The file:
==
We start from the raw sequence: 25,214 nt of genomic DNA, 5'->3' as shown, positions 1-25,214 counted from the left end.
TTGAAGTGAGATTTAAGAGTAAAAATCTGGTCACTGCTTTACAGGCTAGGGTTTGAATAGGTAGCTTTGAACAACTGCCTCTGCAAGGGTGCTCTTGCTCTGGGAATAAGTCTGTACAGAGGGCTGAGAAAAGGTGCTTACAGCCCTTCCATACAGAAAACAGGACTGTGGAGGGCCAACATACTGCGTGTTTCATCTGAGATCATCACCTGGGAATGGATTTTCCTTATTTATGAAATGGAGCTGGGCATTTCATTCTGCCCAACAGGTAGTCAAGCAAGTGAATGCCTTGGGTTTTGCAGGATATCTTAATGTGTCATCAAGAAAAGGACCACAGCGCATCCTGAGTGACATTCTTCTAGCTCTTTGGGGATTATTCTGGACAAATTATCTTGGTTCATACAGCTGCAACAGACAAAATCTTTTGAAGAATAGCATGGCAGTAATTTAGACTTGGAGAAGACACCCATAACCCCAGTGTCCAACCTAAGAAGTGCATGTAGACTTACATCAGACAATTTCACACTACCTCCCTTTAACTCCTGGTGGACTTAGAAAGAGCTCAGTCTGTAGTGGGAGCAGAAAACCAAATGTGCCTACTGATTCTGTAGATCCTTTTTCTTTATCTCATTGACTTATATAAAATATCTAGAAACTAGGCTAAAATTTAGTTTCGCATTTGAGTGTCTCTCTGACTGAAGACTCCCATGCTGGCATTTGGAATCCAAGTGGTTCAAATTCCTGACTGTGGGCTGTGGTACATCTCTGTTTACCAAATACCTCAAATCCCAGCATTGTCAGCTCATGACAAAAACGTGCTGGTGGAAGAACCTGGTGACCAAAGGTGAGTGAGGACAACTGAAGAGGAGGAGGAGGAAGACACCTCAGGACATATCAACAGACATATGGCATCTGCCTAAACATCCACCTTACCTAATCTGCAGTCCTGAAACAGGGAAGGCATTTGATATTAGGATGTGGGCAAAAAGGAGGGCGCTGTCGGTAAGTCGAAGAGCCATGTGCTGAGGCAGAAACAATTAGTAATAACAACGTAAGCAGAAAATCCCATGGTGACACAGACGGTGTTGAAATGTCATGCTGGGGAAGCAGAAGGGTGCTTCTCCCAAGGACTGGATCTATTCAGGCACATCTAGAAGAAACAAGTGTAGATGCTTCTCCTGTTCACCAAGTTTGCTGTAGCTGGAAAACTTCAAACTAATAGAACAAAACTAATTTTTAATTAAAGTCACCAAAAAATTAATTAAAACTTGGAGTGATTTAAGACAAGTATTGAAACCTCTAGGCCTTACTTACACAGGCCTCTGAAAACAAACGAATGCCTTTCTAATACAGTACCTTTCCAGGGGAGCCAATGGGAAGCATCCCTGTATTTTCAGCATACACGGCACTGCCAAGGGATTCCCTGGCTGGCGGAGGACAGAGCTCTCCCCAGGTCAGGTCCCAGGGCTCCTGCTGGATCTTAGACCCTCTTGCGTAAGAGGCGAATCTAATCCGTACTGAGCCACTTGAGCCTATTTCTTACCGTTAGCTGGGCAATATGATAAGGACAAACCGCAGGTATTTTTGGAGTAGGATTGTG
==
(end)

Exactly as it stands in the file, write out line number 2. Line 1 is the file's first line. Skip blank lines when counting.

TTGAAGTGAGATTTAAGAGTAAAAATCTGGTCACTGCTTTACAGGCTAGGGTTTGAATAGGTAGCTTTGAACAACTGCCTCTGCAAGGGTGCTCTTGCTCTGGGAATAAGTCTGTACAGAGGGCTGAGAAAAGGTGCTTACAGCCCTTCCATACAGAAAACAGGACTGTGGAGGGCCAACATACTGCGTGTTTCATCTGAGATCATCACCTGGGAATGGATTTTCCTTATTTATGAAATGGAGCTGGGCATTTCATTCTGCCCAACAGGTAGTCAAGCAAGTGAATGCCTTGGGTTTTGCAGGATATCTTAATGTGTCATCAAGAAAAGGACCACAGCGCATCCTGAGTGACATTCTTCTAGCTCTTTGGGGATTATTCTGGACAAATTATCTTGGTTCATACAGCTGCAACAGACAAAATCTTTTGAAGAATAGCATGGCAGTAATTTAGACTTGGAGAAGACACCCATAACCCCAGTGTCCAACCTAAGAAGTGCATGTAGACTTACATCAGACAATTTCACACTACCTCCCTTTAACTCCTGGTGGACTTAGAAAGAGCTCAGTCTGTAGTGGGAGCAGAAAACCAAATGTGCCTACTGATTCTGTAGATCCTTTTTCTTTATCTCATTGACTTATATAAAATATCTAGAAACTAGGCTAAAATTTAGTTTCGCATTTGAGTGTCTCTCTGACTGAAGACTCCCATGCTGGCATTTGGAATCCAAGTGGTTCAAATTCCTGACTGTGGGCTGTGGTACATCTCTGTTTACCAAATACCTCAAATCCCAGCATTGTCAGCTCATGACAAAAACGTGCTGGTGGAAGAACCTGGTGACCAAAGGTGAGTGAGGACAACTGAAGAGGAGGAGGAGGAAGACACCTCAGGACATATCAACAGACATATGGCATCTGCCTAAACATCCACCTTACCTAATCTGCAGTCCTGAAACAGGGAAGGCATTTGATATTAGGATGTGGGCAAAAAGGAGGGCGCTGTCGGTAAGTCGAAGAGCCATGTGCTGAGGCAGAAACAATTAGTAATAACAACGTAAGCAGAAAATCCCATGGTGACACAGACGGTGTTGAAATGTCATGCTGGGGAAGCAGAAGGGTGCTTCTCCCAAGGACTGGATCTATTCAGGCACATCTAGAAGAAACAAGTGTAGATGCTTCTCCTGTTCACCAAGTTTGCTGTAGCTGGAAAACTTCAAACTAATAGAACAAAACTAATTTTTAATTAAAGTCACCAAAAAATTAATTAAAACTTGGAGTGATTTAAGACAAGTATTGAAACCTCTAGGCCTTACTTACACAGGCCTCTGAAAACAAACGAATGCCTTTCTAATACAGTACCTTTCCAGGGGAGCCAATGGGAAGCATCCCTGTATTTTCAGCATACACGGCACTGCCAAGGGATTCCCTGGCTGGCGGAGGACAGAGCTCTCCCCAGGTCAGGTCCCAGGGCTCCTGCTGGATCTTAGACCCTCTTGCGTAAGAGGCGAATCTAATCCGTACTGAGCCACTTGAGCCTATTTCTTACCGTTAGCTGGGCAATATGATAAGGACAAACCGCAGGTATTTTTGGAGTAGGATTGTG